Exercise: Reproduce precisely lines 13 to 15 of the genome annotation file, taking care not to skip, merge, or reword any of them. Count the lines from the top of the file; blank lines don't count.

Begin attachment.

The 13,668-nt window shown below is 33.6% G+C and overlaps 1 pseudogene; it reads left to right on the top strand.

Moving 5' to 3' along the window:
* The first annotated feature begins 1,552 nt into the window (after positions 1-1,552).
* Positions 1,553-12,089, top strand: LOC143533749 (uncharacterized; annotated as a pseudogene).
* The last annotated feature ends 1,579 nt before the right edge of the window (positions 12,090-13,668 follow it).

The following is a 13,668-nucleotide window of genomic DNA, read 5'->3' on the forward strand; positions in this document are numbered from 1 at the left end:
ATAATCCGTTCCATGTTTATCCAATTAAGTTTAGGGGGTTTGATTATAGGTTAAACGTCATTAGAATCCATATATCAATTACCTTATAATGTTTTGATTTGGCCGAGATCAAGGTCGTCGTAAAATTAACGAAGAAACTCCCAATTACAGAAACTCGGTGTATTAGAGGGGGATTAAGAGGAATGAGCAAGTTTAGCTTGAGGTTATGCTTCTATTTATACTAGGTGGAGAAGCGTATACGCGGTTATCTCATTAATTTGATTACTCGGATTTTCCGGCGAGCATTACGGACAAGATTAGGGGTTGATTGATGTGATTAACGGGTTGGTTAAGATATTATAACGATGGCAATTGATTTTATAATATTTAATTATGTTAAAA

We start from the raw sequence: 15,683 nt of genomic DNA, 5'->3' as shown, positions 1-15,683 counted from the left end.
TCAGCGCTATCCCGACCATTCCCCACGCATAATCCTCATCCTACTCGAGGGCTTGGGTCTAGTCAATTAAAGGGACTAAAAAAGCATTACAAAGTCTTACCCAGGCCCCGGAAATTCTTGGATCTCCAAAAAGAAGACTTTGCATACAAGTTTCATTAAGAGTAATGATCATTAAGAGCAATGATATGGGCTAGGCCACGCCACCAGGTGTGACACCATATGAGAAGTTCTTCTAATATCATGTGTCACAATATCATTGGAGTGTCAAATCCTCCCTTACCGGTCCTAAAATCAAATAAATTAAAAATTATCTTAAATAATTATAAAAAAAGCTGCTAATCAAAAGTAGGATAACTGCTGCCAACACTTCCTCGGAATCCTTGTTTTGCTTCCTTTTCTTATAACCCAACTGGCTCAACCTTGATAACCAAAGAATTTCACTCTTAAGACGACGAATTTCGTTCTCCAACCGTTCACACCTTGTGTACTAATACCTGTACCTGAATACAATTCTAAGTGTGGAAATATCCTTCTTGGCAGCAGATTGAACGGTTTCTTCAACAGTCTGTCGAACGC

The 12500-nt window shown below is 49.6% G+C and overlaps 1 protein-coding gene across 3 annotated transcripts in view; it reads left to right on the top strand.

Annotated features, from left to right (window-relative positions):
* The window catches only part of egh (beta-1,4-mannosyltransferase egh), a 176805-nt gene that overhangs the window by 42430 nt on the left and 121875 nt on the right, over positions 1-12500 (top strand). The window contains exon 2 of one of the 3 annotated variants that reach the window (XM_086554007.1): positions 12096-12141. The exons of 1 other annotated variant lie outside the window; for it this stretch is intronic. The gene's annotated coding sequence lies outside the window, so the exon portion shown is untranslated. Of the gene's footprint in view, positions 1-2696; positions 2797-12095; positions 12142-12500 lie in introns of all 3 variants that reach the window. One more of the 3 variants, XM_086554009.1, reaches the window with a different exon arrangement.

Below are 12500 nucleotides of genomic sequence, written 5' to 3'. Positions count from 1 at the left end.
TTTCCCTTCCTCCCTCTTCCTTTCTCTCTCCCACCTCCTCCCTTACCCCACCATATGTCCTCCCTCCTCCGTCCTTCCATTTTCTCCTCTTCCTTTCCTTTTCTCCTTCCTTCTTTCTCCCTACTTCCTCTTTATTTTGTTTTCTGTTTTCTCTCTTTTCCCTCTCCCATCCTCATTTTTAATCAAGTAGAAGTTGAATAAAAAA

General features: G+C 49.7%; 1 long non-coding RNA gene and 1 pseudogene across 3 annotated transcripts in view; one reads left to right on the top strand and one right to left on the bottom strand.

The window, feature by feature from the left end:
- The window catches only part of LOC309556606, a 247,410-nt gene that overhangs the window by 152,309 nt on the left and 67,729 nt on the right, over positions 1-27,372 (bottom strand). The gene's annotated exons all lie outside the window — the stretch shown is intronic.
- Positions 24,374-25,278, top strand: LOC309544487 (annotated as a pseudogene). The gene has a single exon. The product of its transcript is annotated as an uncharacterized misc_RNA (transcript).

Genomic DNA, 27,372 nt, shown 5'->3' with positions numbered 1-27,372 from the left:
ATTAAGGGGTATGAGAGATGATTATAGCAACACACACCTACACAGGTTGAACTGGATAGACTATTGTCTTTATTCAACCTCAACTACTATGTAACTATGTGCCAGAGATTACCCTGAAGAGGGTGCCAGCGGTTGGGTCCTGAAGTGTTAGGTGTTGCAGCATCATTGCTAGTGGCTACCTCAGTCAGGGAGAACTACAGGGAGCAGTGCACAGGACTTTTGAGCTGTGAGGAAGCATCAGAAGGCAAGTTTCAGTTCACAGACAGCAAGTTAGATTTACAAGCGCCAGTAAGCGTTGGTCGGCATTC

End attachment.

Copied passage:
Below are 12500 nucleotides of genomic sequence, written 5' to 3'. Positions count from 1 at the left end.
TTTCCCTTCCTCCCTCTTCCTTTCTCTCTCCCACCTCCTCCCTTACCCCACCATATGTCCTCCCTCCTCCGTCCTTCCATTTTCTCCTCTTCCTTTCCTTTTCTCCTTCCTTCTTTCTCCCTACTTCCTCTTTATTTTGTTTTCTGTTTTCTCTCTTTTCCCTCTCCCATCCTCATTTTTAATCAAGTAGAAGTTGAATAAAAAA

General features: G+C 49.7%; 1 long non-coding RNA gene and 1 pseudogene across 3 annotated transcripts in view; one reads left to right on the top strand and one right to left on the bottom strand.